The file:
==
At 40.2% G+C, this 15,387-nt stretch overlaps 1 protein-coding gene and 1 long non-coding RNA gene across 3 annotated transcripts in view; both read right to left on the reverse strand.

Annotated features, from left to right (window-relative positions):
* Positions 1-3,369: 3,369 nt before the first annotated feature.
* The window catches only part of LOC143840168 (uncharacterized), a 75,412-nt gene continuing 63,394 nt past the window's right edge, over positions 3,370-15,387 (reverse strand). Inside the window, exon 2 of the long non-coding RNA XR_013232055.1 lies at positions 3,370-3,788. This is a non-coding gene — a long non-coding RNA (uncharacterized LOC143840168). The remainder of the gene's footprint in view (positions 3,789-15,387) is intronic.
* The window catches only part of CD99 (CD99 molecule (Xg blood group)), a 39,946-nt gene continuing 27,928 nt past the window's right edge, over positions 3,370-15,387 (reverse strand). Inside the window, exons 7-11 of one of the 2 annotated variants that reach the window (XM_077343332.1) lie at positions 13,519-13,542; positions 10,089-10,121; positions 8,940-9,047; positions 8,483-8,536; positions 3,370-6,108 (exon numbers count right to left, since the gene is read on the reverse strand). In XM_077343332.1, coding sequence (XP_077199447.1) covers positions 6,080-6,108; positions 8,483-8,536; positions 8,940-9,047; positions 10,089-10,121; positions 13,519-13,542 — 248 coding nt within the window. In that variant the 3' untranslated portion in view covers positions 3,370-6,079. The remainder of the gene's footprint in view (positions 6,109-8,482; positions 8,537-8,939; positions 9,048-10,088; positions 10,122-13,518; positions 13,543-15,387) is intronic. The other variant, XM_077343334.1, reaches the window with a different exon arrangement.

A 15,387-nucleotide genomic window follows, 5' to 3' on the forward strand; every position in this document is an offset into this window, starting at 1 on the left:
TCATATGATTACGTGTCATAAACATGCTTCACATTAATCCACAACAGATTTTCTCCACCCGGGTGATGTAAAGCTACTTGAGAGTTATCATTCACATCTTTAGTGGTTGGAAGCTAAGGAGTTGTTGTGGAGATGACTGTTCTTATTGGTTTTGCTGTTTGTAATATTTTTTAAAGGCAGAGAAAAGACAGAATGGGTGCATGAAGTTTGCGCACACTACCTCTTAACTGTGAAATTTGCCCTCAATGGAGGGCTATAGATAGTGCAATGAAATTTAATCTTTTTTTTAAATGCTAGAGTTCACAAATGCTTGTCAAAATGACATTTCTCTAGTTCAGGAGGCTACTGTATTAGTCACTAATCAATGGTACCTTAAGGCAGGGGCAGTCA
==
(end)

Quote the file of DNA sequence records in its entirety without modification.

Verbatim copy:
At 40.2% G+C, this 15,387-nt stretch overlaps 1 protein-coding gene and 1 long non-coding RNA gene across 3 annotated transcripts in view; both read right to left on the reverse strand.

Annotated features, from left to right (window-relative positions):
* Positions 1-3,369: 3,369 nt before the first annotated feature.
* The window catches only part of LOC143840168 (uncharacterized), a 75,412-nt gene continuing 63,394 nt past the window's right edge, over positions 3,370-15,387 (reverse strand). Inside the window, exon 2 of the long non-coding RNA XR_013232055.1 lies at positions 3,370-3,788. This is a non-coding gene — a long non-coding RNA (uncharacterized LOC143840168). The remainder of the gene's footprint in view (positions 3,789-15,387) is intronic.
* The window catches only part of CD99 (CD99 molecule (Xg blood group)), a 39,946-nt gene continuing 27,928 nt past the window's right edge, over positions 3,370-15,387 (reverse strand). Inside the window, exons 7-11 of one of the 2 annotated variants that reach the window (XM_077343332.1) lie at positions 13,519-13,542; positions 10,089-10,121; positions 8,940-9,047; positions 8,483-8,536; positions 3,370-6,108 (exon numbers count right to left, since the gene is read on the reverse strand). In XM_077343332.1, coding sequence (XP_077199447.1) covers positions 6,080-6,108; positions 8,483-8,536; positions 8,940-9,047; positions 10,089-10,121; positions 13,519-13,542 — 248 coding nt within the window. In that variant the 3' untranslated portion in view covers positions 3,370-6,079. The remainder of the gene's footprint in view (positions 6,109-8,482; positions 8,537-8,939; positions 9,048-10,088; positions 10,122-13,518; positions 13,543-15,387) is intronic. The other variant, XM_077343334.1, reaches the window with a different exon arrangement.

A 15,387-nucleotide genomic window follows, 5' to 3' on the forward strand; every position in this document is an offset into this window, starting at 1 on the left:
TCATATGATTACGTGTCATAAACATGCTTCACATTAATCCACAACAGATTTTCTCCACCCGGGTGATGTAAAGCTACTTGAGAGTTATCATTCACATCTTTAGTGGTTGGAAGCTAAGGAGTTGTTGTGGAGATGACTGTTCTTATTGGTTTTGCTGTTTGTAATATTTTTTAAAGGCAGAGAAAAGACAGAATGGGTGCATGAAGTTTGCGCACACTACCTCTTAACTGTGAAATTTGCCCTCAATGGAGGGCTATAGATAGTGCAATGAAATTTAATCTTTTTTTTAAATGCTAGAGTTCACAAATGCTTGTCAAAATGACATTTCTCTAGTTCAGGAGGCTACTGTATTAGTCACTAATCAATGGTACCTTAAGGCAGGGGCAGTCA